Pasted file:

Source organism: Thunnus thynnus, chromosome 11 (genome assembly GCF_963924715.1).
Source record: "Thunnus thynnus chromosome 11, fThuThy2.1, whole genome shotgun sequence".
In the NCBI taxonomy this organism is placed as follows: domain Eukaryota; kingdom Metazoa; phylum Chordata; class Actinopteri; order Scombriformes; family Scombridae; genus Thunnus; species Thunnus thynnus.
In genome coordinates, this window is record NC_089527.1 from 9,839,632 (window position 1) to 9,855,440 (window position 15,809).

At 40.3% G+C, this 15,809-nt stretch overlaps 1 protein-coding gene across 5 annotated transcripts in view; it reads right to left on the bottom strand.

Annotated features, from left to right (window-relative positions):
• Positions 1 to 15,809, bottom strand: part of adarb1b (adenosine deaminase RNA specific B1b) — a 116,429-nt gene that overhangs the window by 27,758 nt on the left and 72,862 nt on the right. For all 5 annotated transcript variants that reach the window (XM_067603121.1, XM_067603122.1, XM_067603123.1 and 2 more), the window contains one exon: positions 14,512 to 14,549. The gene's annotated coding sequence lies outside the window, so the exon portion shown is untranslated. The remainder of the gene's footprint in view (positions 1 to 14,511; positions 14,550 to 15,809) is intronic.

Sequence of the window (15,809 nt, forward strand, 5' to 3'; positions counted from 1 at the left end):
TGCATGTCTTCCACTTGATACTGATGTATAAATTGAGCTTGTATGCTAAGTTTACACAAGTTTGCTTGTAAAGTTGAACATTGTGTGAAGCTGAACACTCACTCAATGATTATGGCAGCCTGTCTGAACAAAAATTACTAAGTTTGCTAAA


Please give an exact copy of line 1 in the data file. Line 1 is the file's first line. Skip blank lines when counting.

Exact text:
Source organism: Thunnus thynnus, chromosome 11 (genome assembly GCF_963924715.1).